China allowed its yuan to sink Monday and U.S. President Donald Trump said the two sides will talk "very seriously" about a war over trade and technology following tit-for-tat tariff hikes and Trump's threat to order American companies to stop doing business with China.
The escalations prompted warnings that the chances of a settlement of the fight that threatens to tip the global economy into recession were disappearing.
But at a conference in France, Trump said serious negotiations would begin.
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"We are going to start talking very seriously," Trump said at the meeting of the Group of Seven major economies in Biarritz. He said the Chinese "mean business."
The yuan declined to 7.1468 to the dollar, a relatively modest change from Friday's low point of 7.0927 but its weakest rate since January 2008. The yuan has lost 6.5% from this year's high on Feb. 28.
Chinese leaders have promised to avoid "competitive devaluation" to hold down export prices in the face of Trump's tariff hikes. But regulators are trying to make the state-set exchange rate more market oriented. That allows investor jitters about the tariff war to push the yuan lower.
Trump announced more tariff increases Friday on Chinese goods and said he was ordering American companies to stop dealing with China. He said later he was threatening to use emergency powers under a 1977 law that targets rogue regimes, terrorists and drug traffickers.
That came after Beijing announced tariff hikes on $75 billion of American imports in retaliation for earlier U.S. increases.
"This tit-for-tat escalation shows how unlikely a trade deal and de-escalation have become," Louis Kuijs of Oxford Economics said in a report.
Chinese have hardened their position, especially after Trump imposed curbs in May on technology sales to telecom equipment giant Huawei, China's first global tech brand.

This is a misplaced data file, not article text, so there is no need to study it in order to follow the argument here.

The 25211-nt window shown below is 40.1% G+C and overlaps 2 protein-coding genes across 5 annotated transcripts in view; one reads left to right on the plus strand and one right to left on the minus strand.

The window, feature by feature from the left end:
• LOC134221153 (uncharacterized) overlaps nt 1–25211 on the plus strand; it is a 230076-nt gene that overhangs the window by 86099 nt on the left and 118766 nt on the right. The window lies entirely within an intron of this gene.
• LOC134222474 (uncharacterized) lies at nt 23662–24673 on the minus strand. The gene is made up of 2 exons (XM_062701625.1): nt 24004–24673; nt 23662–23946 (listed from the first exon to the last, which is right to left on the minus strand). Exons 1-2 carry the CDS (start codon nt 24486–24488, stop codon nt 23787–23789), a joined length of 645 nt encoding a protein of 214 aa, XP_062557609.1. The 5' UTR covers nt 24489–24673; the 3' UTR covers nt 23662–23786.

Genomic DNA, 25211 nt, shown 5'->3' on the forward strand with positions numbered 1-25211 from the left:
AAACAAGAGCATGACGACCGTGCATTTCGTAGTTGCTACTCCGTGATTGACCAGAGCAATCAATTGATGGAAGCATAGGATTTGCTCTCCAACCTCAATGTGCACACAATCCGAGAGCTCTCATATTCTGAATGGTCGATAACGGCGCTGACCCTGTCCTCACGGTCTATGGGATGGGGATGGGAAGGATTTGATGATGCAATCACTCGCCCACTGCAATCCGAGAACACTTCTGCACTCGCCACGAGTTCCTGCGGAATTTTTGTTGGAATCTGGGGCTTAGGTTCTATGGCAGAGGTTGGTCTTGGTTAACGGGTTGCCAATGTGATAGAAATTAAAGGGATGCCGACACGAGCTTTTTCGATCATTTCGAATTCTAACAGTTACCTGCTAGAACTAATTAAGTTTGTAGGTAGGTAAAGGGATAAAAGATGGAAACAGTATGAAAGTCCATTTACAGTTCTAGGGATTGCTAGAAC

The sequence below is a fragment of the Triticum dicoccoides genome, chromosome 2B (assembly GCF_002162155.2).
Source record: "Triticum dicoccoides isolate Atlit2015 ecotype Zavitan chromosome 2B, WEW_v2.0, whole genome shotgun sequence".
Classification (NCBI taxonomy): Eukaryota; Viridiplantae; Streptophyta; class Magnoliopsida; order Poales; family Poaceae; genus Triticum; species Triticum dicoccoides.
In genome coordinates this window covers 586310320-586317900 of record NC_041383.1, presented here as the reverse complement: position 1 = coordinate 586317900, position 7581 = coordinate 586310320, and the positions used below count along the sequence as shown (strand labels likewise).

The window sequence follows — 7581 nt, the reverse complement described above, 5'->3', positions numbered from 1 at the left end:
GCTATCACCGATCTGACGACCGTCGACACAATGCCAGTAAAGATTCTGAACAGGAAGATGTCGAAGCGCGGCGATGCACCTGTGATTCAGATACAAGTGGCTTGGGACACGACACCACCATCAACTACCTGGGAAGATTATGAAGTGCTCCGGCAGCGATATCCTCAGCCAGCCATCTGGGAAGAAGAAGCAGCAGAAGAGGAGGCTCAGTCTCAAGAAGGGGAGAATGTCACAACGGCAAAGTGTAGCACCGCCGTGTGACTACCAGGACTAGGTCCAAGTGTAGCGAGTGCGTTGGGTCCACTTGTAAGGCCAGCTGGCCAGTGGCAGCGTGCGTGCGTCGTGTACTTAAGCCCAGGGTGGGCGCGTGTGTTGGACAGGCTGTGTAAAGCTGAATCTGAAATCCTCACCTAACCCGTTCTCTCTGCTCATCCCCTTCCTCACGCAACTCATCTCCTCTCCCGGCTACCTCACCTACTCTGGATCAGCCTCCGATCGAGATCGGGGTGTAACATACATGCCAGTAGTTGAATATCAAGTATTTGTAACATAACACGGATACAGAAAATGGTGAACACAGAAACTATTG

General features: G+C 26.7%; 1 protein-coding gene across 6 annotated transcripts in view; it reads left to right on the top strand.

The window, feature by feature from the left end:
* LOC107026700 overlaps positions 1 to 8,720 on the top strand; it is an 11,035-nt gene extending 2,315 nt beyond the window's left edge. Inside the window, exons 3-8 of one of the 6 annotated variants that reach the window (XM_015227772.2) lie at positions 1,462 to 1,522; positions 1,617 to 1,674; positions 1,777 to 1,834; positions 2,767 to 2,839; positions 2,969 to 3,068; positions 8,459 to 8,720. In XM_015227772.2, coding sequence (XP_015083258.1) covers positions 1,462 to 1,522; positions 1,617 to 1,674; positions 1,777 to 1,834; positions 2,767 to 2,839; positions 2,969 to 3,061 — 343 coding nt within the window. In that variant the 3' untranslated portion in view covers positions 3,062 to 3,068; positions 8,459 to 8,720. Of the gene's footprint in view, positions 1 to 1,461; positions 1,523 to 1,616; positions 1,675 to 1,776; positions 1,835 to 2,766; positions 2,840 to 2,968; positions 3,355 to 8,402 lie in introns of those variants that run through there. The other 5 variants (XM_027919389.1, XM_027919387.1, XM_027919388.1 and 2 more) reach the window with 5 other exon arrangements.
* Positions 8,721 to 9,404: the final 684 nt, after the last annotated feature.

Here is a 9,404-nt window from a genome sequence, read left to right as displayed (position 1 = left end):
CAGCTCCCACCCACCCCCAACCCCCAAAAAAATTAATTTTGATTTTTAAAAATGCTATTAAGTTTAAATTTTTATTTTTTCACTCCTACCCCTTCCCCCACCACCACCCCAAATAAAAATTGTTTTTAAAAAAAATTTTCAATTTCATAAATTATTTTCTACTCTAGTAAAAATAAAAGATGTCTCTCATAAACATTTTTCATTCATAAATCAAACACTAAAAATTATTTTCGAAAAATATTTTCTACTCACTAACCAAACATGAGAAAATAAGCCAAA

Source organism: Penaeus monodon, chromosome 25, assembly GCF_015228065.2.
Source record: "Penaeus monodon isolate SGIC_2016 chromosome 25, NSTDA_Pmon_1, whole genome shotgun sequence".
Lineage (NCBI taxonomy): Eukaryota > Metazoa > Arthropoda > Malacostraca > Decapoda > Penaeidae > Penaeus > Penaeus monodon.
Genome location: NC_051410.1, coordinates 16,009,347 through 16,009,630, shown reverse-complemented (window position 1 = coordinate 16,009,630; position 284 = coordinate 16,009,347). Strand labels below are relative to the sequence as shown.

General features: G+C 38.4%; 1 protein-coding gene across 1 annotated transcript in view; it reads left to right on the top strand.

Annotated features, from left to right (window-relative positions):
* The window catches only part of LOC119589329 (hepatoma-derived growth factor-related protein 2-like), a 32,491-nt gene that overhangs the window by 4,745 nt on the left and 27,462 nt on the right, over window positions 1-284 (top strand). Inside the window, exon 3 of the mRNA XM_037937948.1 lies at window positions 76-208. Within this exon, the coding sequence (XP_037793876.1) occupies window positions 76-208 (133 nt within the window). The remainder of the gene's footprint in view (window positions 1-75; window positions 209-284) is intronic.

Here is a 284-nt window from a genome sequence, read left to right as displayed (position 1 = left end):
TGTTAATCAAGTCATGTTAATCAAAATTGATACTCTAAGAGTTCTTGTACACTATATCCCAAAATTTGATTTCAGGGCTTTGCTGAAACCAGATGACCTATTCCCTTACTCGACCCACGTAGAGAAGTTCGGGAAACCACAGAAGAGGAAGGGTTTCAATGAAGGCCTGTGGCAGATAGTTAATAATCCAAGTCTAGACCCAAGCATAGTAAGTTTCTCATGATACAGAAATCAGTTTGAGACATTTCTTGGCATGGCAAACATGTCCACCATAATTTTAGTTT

"It does not appear likely they will yield in the face of more economic pressure," UBS economists Tao Wang, Ning Zhang and Jennifer Zhong said in a report.
A weaker yuan would help Chinese exporters cope with U.S. hikes tariffs. But it also would hurt China by making it costlier for real estate developers and others to repay billions of dollars in foreign debt.
Trump said Friday he would raise planned tariffs on $300 billion of Chinese goods from 10% to 15%. The U.S. Trade Representative said tariffs already imposed on another $250 billion in Chinese imports would rise from 25% to 30% on Oct. 1 following a public comment period.
That was in response to Beijing's announcement of tariff increases on $75 billion of American imports. The government said it also would go ahead with penalties on imports of U.S.-made autos and auto parts that were announced last year but suspended while the two sides negotiated.
The Chinese government said those increases would take effect in two batches on Sept. 1 and Dec. 15. That matches the timeline for Trump's plan to extend tariff hikes to $300 billion of Chinese imports.
The latest U.S. tariff hikes are "based on irrational arrogance and enthusiasm," the Communist Party newspaper People's Daily said Sunday.
Chinese government spokespeople have appealed to Washington to reach a compromise to end the dispute. Trump has warned that Americans might need to endure economic pain to get long-term results.
Negotiators met last month in Shanghai and are due to meet next month in Washington. But they have given no sign of progress.
The two sides are deadlocked over how to enforce any deal. China insists Trump's punitive tariffs must be lifted as soon as a deal takes effect. Washington says at least some must stay to make sure Beijing keeps any promises it makes.
Chinese exporters have been battered by a plunge in sales to the United States, their biggest and richest foreign market. But Communist leaders are resisting pressure to roll back plans for government-led creation of global competitors in robotics and other technologies.
Europe and Japan echo U.S. complaints that Beijing's industrial plans violate its market-opening commitments and are based on stealing or pressuring companies to hand over technology. Some American officials worry they might erode U.S. industrial leadership.
The weakness of the yuan, also known as the renminbi, or "people's money," is among U.S. grievances against Beijing. American officials complain a weak yuan gives Chinese exporters an unfair price edge in foreign markets and helps swell the massive U.S. trade deficit with China.
China's central bank sets the exchange rate each morning and allows the yuan to fluctuate by 2% against the dollar during the day. The central bank can buy or sell currency — or order commercial banks to do so — to dampen price movements.
The People's Bank of China allowed the yuan to fall past the politically sensitive level of seven to the dollar early this month. Previously, economists had expected the central bank to put a floor under the currency at that level to avoid spooking financial markets.